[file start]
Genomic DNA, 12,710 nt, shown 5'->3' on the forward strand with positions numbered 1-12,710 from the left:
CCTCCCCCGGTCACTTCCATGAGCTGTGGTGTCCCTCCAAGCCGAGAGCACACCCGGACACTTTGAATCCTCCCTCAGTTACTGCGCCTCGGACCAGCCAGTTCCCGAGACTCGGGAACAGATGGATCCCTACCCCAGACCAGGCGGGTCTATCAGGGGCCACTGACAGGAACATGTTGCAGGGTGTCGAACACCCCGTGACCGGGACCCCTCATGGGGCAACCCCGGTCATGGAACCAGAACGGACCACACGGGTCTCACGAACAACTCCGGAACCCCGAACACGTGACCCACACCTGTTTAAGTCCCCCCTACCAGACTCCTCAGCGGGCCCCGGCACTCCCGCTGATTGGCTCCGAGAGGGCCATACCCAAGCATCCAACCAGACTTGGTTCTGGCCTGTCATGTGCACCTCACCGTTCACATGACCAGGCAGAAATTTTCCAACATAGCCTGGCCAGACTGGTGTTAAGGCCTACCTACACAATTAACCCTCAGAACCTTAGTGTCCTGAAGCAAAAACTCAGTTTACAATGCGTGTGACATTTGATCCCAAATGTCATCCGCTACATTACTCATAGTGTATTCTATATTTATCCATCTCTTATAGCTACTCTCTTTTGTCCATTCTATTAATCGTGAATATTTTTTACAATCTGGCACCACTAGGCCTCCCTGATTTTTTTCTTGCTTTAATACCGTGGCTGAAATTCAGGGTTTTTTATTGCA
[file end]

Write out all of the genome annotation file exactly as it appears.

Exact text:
Genomic DNA, 12,710 nt, shown 5'->3' on the forward strand with positions numbered 1-12,710 from the left:
CCTCCCCCGGTCACTTCCATGAGCTGTGGTGTCCCTCCAAGCCGAGAGCACACCCGGACACTTTGAATCCTCCCTCAGTTACTGCGCCTCGGACCAGCCAGTTCCCGAGACTCGGGAACAGATGGATCCCTACCCCAGACCAGGCGGGTCTATCAGGGGCCACTGACAGGAACATGTTGCAGGGTGTCGAACACCCCGTGACCGGGACCCCTCATGGGGCAACCCCGGTCATGGAACCAGAACGGACCACACGGGTCTCACGAACAACTCCGGAACCCCGAACACGTGACCCACACCTGTTTAAGTCCCCCCTACCAGACTCCTCAGCGGGCCCCGGCACTCCCGCTGATTGGCTCCGAGAGGGCCATACCCAAGCATCCAACCAGACTTGGTTCTGGCCTGTCATGTGCACCTCACCGTTCACATGACCAGGCAGAAATTTTCCAACATAGCCTGGCCAGACTGGTGTTAAGGCCTACCTACACAATTAACCCTCAGAACCTTAGTGTCCTGAAGCAAAAACTCAGTTTACAATGCGTGTGACATTTGATCCCAAATGTCATCCGCTACATTACTCATAGTGTATTCTATATTTATCCATCTCTTATAGCTACTCTCTTTTGTCCATTCTATTAATCGTGAATATTTTTTACAATCTGGCACCACTAGGCCTCCCTGATTTTTTTCTTGCTTTAATACCGTGGCTGAAATTCAGGGTTTTTTATTGCA